The restaurant chart of accounts must also include food cost and beverage cost. Food cost refers to the price of food purchased by a restaurant for every dollar value of its sales. This is another crucial area of expenditure for restaurants and is usually in the range of 28-35% of revenue.

Food cost is usually seen apart from beverage cost because typically beverages don't need much labor and come with better profit margins. On average, beverage costs are around 20% of sales.

Expenses incurred by a restaurant also include fixed costs such as insurance, property taxes, rent, and expenditure on utilities like water, electricity, heating, waste disposal, and sewage.

Restaurants also incur expenses on buying cutlery, dishes, takeout containers, paper napkins, kitchen equipment, and other supplies. Money is also spent on marketing, repairs and maintenance, licensing fees, credit card processing fees, telephone connection, Wifi connection, office supplies, and so on.

Expenditures may also be made on running loyalty programs and discounts, maintaining company vehicles, paying vendors and third-party food aggregators, and on hardware and software like point of sale (POS) and restaurant management systems.

Cost of Goods Sold (COGS), on the other hand, is a separate category in a chart of accounts. It involves the direct expenditure made to produce the goods sold by a business. It is arrived at by adding the value of the purchased inventory to that of the starting inventory and then deducting the ending inventory value. The COGS of a restaurant includes the expenses incurred on the ingredients that go into making a dish and on the labor that had been used. It, however, doesn't take into account the amount spent by the restaurant to distribute its products outside its precincts.

Restaurant accounting also deals with prime costs. This can be computed by adding COGS to labor costs. The prime cost of a restaurant essentially includes the expenses on food and beverages, payroll, employee benefits, and taxes.

Restaurant Accounting Terms You Should Know

Some restaurant accounting terms have already been discussed in the preceding section. While those were related solely to expenditure, here's a look at accounting terms that cover a broader ambit.

1. Accounts receivable- It refers to money that customers owe a business for goods and services received. A higher-than-usual accounts receivable may mean that the business is having trouble collecting its dues, which may lead to bad debt. It, however, assumes considerable monetary value when the company gets its dues. Accounts receivable is usually converted into cash within a year, but if it's held on the balance sheet for a longer time, it turns into long term fixed assets and falls under the category of current assets.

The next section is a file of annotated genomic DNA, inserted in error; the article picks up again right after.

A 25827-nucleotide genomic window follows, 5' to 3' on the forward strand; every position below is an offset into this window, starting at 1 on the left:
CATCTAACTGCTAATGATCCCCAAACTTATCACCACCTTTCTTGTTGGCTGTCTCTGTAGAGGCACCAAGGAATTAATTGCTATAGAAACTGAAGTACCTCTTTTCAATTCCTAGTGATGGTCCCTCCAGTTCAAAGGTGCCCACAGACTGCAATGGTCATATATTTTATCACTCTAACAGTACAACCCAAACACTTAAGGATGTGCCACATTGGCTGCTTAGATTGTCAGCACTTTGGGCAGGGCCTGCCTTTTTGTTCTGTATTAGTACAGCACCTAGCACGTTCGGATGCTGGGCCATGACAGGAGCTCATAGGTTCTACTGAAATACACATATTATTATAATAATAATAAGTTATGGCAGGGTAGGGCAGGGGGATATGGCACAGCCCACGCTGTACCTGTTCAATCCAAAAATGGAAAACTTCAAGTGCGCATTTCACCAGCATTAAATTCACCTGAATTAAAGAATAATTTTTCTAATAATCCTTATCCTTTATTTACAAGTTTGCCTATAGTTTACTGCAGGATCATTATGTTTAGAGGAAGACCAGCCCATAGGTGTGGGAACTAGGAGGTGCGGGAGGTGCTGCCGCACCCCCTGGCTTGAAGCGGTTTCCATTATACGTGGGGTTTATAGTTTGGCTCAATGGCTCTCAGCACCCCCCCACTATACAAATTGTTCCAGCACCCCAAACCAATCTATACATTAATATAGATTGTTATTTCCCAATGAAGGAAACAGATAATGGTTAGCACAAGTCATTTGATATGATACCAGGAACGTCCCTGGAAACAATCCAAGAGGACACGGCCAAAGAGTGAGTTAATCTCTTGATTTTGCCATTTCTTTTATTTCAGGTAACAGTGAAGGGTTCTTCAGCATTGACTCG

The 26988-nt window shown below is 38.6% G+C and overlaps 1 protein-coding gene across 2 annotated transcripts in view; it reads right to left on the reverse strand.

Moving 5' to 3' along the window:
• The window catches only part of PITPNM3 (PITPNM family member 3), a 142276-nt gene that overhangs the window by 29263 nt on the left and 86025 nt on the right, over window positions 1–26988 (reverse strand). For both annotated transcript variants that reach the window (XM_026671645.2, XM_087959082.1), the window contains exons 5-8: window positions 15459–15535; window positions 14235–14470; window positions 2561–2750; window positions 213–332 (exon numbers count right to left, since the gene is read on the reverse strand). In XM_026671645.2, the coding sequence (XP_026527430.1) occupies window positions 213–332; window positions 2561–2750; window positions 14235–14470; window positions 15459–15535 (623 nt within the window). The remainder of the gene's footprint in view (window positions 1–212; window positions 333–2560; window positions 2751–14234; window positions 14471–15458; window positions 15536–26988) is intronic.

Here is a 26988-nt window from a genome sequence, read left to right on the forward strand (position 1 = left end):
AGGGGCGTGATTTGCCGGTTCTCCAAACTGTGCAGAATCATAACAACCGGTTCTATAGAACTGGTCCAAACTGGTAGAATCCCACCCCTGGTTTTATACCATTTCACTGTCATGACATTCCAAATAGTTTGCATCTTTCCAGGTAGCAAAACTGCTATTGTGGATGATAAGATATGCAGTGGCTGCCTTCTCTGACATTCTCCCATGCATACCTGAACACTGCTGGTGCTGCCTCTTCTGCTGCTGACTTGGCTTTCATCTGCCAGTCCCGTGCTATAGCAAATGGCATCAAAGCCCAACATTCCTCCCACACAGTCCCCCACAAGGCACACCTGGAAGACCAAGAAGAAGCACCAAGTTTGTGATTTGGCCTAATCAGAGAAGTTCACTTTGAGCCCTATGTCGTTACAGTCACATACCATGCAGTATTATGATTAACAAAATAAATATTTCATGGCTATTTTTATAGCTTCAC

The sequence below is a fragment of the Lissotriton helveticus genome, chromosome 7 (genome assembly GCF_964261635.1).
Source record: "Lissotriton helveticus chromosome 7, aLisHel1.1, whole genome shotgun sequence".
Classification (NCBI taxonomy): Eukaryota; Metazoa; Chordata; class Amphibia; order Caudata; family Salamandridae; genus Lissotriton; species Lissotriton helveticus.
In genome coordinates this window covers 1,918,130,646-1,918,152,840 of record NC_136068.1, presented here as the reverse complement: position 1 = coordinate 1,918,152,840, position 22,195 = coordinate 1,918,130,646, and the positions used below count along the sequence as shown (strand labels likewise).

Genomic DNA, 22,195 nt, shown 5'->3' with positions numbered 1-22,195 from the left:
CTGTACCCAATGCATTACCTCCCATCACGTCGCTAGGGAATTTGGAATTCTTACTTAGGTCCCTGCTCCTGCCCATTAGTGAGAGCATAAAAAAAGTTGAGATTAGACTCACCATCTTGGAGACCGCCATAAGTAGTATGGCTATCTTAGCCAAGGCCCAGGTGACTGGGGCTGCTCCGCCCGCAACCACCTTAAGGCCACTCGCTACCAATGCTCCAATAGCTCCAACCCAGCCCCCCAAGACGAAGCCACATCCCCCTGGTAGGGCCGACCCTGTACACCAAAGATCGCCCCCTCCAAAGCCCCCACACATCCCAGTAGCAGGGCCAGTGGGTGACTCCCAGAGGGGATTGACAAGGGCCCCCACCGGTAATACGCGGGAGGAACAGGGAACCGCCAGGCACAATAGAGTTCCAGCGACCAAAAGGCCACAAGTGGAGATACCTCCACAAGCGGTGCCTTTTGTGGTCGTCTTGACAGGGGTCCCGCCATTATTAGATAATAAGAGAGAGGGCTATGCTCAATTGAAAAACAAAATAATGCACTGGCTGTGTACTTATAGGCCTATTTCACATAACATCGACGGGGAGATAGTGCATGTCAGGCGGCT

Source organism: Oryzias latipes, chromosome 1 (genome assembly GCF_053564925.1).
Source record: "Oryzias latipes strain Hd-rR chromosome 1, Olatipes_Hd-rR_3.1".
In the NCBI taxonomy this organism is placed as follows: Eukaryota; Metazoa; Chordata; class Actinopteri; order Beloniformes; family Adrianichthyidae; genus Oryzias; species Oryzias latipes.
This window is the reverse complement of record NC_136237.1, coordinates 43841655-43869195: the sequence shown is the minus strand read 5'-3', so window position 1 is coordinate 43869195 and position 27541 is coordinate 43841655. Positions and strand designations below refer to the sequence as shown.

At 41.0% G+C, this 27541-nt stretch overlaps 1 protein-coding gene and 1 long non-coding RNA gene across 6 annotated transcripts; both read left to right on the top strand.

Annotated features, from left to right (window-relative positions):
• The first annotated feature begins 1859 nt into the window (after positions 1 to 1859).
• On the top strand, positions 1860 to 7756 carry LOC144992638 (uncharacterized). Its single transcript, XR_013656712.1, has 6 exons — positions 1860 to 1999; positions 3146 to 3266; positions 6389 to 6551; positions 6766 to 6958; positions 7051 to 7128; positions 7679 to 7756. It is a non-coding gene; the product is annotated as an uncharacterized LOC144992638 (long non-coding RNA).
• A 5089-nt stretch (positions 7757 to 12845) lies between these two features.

2. Accounts payable- This refers to the short-term obligations of a company towards its suppliers and/or creditors who have not yet been paid. An increase in accounts payable indicates that the company is buying more on credit than on cash. A falling accounts payable, on the other hand, reveals that the company is clearing its earlier obligations faster than buying new products on credit. It is categorized as a current liability in the balance sheet and is critical for managing the cash flow of the organization.

3. Assets- These are company resources possessing a future economic value and this value must be expressible in dollar terms. For a restaurant, buildings, POS equipment, kitchen equipment, cash, or accounts receivable can all be classified as assets. A company's assets can also be expressed as a sum of its liabilities and equities (share value).

4. Liabilities- These are essentially financial obligations or payables of a company. Some restaurants, for example, are funded with the help of debt, which is entered as a 'liability' on the company balance sheet. Every company has to deal with liabilities unless it solely uses cash to run its business.

5. Gross Profit after Prime Costs (GPPC)- The prime cost of a restaurant has already been explained in the preceding section. The amount of money left with a business after subtracting prime costs from sales gives you the GPPC.

6. Total per head sales- This can be computed by dividing the total sales made over a period of time by the total employees of the organization. This indicates the revenue generated per employee and gives restaurant owners a fair idea of how efficiently they are making use of their employees.

Benefits of Accounting Software